That letter is an excellent find, Phaeded. And thanks for recommending Kallendorf's The Other Virgil, 2007. I got it from the library and have read all the parts on Filelfo. Excellent. What I especially like is his awareness of methodology in reading 15th-17th century texts. The two paragraphs on pp. 223-24 sum it up more clearly than anything else I have read (for those without the book: a snippet is available of the end of the passage: search "critic" and then "reconstructs" at ... xiAAAAMAAJ). I feel like posting it somewhere, as it seems to me applicable to the tarot.

Kallendorf (pp. 35-f) puts Filelfo's interpretation of the Aeneid in the 1427 letter to Ciriaco in a broader perspective. Just back from Greece and sitting in his rooms waiting out the plague in Venice, Filelfo doesn't know much of the Latin scholarship of his day. So he just gives the standard account, from Prudentius and Servius, which he probably learned in school. To me that speaks all the more for this type of narrative as a generic model for the tarot. I will have to look at Prudentius and Servius, I see.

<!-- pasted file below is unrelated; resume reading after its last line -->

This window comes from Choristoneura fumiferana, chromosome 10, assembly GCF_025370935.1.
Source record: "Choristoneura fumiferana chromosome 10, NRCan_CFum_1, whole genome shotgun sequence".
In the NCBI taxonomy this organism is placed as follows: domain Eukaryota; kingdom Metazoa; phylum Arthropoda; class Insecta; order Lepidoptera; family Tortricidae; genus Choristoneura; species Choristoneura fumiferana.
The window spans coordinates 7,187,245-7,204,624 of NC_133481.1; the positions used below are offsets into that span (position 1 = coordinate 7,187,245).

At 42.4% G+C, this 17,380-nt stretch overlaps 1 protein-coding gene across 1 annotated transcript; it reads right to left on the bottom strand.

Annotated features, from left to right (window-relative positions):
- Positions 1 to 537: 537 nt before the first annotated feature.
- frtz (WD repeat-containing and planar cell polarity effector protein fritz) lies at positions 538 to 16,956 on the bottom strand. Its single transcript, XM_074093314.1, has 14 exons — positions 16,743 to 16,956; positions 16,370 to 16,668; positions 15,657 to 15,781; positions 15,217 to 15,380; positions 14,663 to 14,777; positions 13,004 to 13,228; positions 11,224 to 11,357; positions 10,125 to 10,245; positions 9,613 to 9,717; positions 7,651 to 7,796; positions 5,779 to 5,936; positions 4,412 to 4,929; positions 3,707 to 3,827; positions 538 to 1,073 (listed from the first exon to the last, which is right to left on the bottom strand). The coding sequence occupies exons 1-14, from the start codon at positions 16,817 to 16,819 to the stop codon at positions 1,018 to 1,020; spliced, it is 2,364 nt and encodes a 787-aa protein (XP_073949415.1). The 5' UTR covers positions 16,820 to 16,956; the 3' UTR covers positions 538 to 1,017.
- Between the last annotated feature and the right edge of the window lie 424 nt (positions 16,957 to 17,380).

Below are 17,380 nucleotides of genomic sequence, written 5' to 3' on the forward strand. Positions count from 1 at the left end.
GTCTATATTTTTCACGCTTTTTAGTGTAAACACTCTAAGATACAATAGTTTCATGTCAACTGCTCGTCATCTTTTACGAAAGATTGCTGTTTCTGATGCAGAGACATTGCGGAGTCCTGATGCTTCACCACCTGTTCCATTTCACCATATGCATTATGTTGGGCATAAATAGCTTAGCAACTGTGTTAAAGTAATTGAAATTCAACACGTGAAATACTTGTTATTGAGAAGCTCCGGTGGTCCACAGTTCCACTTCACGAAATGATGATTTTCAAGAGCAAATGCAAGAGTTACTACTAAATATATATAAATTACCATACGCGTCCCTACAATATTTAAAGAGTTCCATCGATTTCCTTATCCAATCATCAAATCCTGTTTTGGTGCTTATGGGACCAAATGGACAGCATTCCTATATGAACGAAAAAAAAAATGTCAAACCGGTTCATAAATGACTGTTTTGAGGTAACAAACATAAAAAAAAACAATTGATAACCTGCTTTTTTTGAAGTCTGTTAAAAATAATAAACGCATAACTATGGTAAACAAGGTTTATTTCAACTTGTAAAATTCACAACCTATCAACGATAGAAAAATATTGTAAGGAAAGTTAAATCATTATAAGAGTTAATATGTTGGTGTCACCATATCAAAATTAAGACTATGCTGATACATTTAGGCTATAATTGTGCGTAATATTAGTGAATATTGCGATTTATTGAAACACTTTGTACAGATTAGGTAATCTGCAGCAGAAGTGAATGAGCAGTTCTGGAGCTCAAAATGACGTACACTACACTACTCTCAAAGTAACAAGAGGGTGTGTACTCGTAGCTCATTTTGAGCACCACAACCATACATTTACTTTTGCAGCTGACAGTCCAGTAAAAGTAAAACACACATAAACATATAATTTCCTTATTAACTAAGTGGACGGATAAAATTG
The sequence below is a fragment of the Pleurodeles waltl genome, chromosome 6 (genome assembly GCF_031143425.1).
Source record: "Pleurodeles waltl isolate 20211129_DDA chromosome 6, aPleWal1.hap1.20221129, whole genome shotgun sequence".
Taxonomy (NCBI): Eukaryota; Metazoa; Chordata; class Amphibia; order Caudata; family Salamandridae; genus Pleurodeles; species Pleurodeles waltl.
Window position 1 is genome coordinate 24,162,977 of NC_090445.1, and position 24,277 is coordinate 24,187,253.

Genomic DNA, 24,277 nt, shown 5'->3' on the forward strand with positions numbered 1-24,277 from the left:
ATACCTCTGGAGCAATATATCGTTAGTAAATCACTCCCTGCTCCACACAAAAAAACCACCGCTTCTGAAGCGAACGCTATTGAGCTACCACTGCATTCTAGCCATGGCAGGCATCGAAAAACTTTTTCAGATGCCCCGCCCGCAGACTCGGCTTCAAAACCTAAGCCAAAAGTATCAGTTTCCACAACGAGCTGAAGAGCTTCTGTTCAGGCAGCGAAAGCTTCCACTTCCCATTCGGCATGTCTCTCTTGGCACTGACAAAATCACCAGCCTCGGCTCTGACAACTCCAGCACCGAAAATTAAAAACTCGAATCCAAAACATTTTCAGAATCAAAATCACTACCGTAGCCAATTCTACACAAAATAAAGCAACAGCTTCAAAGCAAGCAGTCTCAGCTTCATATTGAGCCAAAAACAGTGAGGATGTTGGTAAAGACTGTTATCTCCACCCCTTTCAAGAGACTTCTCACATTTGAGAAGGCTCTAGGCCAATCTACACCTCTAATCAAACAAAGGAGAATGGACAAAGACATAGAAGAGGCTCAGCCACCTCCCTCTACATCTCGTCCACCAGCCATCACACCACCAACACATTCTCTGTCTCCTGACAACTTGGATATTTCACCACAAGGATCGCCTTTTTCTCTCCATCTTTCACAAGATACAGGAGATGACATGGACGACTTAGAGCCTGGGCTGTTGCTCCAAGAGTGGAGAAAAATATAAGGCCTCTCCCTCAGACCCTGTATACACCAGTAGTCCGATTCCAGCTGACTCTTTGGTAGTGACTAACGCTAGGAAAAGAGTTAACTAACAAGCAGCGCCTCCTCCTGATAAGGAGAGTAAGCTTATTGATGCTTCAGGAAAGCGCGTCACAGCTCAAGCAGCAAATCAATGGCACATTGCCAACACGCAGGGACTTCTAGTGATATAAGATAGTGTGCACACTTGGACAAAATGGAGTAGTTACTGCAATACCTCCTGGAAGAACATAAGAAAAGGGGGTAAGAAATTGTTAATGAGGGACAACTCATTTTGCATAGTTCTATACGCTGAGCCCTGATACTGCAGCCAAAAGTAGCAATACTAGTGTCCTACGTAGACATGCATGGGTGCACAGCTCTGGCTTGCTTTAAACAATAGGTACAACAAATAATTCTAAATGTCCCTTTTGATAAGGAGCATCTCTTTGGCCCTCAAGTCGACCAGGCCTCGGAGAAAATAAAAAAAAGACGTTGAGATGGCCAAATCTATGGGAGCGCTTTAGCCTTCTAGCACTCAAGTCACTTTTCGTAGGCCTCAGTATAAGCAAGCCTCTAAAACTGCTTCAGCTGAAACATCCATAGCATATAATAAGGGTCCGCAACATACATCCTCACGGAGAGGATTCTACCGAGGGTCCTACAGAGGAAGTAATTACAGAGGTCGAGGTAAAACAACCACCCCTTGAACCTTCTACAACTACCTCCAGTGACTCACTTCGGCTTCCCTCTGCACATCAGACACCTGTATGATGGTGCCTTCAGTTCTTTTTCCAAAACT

One thing Kallendorf misses, I think, is that the Visconti's myth was that they themselves were descended from Aeneas, as Filelfo would have been well aware. That affects who the Sforziad is for. Sforza is not a Visconti, but Bianca Maria is. Filelfo is critical of Sforza, but never of Bianca Maria. In comparing the Sforziad to the Aeneid, Kallendorf observes (p. 51):
For example, at a crucial point at the beginning of Aeneas's enterprise (Aen. 1.776-89), his wife Creusa encourages him and directs his attention from Troy to the new project he is to undertake. Likewise Bianca Maria (or rather, Athena in the guise of Bianca Maria) encourages Sforza to establish his kingdom on the Po, but with one key difference: Sforza had withdrawn by himself deep within his home and was in despair, thereby appearing weaker than his Virgilian counterpart.